The History of BNC Connections

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Chances are you’ve seen a BNC cable before and you have also probably used some sort of instrument with a BNC connection. So where did this common cable come from? This bayonet locking mount device was invented by Paul Neill and Carl Concelman, (BNC, get it?). They worked for Bell Labs and Amphenol, respectively. Paul Neill was also the inventor of the N connector as well. The purpose of the BNC connector was to reduce signal reflection or loss by creating a tight connection between the cable and the instrument.

If you have ever used a BNC cable, you know the locking function of the cable creates a nice, tight connection. Both BNC male and BNC female connections are designed to have a solid connection after quite a bit of wear. A patent was granted for this cable connection in 1951.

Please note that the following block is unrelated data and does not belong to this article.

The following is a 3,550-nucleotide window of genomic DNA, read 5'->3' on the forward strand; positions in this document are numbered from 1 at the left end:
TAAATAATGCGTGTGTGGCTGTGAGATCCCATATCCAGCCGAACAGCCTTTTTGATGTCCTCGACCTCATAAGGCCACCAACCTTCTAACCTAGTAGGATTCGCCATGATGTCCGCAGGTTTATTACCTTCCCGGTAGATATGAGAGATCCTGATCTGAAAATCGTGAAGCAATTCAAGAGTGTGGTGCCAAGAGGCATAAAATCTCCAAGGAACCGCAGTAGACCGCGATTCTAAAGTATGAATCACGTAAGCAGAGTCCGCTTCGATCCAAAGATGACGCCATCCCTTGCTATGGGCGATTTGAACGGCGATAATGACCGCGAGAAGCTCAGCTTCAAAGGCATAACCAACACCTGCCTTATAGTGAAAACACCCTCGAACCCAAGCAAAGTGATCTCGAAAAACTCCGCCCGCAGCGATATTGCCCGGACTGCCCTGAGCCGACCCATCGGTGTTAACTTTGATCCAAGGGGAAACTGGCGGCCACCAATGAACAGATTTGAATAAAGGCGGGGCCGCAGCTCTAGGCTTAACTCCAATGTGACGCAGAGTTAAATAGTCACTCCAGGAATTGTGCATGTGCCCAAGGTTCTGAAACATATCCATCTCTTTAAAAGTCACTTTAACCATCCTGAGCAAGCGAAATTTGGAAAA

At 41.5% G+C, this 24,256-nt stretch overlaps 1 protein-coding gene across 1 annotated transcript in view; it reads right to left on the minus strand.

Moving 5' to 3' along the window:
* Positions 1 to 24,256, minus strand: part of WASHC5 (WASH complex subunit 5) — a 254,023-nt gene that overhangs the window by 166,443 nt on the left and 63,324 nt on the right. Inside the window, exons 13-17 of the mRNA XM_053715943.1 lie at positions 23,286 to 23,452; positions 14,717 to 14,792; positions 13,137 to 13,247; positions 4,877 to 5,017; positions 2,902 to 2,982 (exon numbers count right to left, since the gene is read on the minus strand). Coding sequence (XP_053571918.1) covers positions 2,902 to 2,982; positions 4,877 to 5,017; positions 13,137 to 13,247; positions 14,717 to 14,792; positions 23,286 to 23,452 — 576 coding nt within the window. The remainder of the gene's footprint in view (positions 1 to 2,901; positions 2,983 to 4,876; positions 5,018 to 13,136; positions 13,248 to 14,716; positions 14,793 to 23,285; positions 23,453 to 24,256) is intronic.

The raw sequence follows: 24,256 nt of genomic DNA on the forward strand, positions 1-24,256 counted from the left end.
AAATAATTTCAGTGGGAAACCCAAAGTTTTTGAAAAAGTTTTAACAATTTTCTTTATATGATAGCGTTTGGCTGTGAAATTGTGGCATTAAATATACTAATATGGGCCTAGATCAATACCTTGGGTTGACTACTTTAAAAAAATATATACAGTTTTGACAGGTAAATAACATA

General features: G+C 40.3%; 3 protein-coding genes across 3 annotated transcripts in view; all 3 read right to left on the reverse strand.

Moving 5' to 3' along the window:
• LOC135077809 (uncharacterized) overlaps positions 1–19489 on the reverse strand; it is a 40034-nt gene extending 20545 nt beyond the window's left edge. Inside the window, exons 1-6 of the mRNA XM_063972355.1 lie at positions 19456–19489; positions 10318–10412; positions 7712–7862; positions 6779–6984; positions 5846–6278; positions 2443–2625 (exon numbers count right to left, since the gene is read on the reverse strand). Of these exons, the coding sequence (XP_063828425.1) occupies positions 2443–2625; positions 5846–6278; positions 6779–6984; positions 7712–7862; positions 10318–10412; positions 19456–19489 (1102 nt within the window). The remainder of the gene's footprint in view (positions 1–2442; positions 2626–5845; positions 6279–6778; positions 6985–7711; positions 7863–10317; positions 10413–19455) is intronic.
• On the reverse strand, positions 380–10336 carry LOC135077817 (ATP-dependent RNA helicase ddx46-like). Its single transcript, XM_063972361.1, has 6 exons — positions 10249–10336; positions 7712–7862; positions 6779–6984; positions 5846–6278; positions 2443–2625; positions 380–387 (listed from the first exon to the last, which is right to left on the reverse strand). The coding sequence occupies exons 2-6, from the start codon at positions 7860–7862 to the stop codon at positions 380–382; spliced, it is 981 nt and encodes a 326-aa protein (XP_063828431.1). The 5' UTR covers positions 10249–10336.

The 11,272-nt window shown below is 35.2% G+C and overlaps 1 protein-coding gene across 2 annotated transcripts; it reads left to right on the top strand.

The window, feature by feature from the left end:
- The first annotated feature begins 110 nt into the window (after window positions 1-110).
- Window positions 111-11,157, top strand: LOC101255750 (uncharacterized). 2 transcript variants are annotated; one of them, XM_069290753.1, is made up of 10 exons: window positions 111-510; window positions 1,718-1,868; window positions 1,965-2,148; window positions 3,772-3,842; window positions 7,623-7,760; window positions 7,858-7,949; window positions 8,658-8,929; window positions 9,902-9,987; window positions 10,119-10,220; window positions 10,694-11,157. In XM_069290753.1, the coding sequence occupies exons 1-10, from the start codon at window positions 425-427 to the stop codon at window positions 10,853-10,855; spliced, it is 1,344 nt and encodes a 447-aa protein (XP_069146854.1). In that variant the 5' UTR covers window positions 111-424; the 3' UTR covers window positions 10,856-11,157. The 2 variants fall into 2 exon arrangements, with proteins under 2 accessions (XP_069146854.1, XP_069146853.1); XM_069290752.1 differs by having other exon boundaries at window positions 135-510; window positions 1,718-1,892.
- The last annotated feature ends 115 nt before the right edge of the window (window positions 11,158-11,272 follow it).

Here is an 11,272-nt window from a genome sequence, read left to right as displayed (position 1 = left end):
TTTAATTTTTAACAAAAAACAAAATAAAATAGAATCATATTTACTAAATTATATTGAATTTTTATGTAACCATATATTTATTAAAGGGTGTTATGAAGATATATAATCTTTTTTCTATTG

Intended for military use, the BNC cable has become synonymous with amateur radio, especially in big rigs. BNC female connections are also found on the back of many composite video devices. Rather than using the more popular RCA connections, many commercial devices opted to use BNC because of the low signal loss. BNC didn’t catch on with consumer devices because of the already existing dominance from RCA.

From video to aerospace, BNC is a connection that can be found pretty much anywhere! Chances are, you own a device with a BNC female connection on the back; so why not get a cable that utilizes this strong connection? Create a BNC cable connection today with Coaxicom!